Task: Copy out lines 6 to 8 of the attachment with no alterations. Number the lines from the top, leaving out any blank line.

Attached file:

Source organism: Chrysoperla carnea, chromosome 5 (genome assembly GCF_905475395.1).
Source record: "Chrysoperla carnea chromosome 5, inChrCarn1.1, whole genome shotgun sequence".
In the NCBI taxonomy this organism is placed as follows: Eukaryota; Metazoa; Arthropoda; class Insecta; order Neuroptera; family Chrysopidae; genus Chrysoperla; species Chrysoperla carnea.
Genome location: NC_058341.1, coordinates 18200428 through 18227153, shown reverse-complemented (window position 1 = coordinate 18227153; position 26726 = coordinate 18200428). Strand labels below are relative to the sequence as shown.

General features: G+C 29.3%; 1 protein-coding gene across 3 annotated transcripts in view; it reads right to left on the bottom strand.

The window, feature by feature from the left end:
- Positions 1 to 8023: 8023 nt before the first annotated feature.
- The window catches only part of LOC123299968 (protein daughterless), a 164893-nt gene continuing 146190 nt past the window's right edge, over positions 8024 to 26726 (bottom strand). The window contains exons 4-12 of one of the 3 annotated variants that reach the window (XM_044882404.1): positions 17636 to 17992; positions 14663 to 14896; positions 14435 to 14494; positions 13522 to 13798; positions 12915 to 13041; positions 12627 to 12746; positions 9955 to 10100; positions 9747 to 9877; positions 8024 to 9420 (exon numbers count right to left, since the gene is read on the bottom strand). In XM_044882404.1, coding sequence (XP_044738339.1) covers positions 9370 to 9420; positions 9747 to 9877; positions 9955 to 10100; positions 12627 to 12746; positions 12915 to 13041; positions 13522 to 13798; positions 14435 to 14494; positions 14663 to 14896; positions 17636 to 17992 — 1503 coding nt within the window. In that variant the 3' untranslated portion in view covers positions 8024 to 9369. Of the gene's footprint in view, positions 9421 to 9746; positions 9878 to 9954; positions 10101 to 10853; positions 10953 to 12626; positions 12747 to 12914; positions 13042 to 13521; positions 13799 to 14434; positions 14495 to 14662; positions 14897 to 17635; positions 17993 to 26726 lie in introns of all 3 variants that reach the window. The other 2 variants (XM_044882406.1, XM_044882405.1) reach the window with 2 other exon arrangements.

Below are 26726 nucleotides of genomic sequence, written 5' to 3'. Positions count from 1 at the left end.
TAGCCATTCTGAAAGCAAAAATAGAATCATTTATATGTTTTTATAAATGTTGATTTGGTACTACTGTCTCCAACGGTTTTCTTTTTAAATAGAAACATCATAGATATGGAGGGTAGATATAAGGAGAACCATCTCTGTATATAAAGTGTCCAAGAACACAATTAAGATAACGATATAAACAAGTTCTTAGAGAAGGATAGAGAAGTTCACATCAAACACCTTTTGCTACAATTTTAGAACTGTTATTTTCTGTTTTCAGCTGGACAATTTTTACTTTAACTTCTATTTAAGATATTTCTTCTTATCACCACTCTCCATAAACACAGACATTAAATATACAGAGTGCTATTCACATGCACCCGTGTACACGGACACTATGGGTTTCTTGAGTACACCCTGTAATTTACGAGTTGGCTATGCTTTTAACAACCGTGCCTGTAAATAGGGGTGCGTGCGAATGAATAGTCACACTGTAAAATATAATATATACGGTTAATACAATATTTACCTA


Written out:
The window, feature by feature from the left end:
- Positions 1 to 8023: 8023 nt before the first annotated feature.
- The window catches only part of LOC123299968 (protein daughterless), a 164893-nt gene continuing 146190 nt past the window's right edge, over positions 8024 to 26726 (bottom strand). The window contains exons 4-12 of one of the 3 annotated variants that reach the window (XM_044882404.1): positions 17636 to 17992; positions 14663 to 14896; positions 14435 to 14494; positions 13522 to 13798; positions 12915 to 13041; positions 12627 to 12746; positions 9955 to 10100; positions 9747 to 9877; positions 8024 to 9420 (exon numbers count right to left, since the gene is read on the bottom strand). In XM_044882404.1, coding sequence (XP_044738339.1) covers positions 9370 to 9420; positions 9747 to 9877; positions 9955 to 10100; positions 12627 to 12746; positions 12915 to 13041; positions 13522 to 13798; positions 14435 to 14494; positions 14663 to 14896; positions 17636 to 17992 — 1503 coding nt within the window. In that variant the 3' untranslated portion in view covers positions 8024 to 9369. Of the gene's footprint in view, positions 9421 to 9746; positions 9878 to 9954; positions 10101 to 10853; positions 10953 to 12626; positions 12747 to 12914; positions 13042 to 13521; positions 13799 to 14434; positions 14495 to 14662; positions 14897 to 17635; positions 17993 to 26726 lie in introns of all 3 variants that reach the window. The other 2 variants (XM_044882406.1, XM_044882405.1) reach the window with 2 other exon arrangements.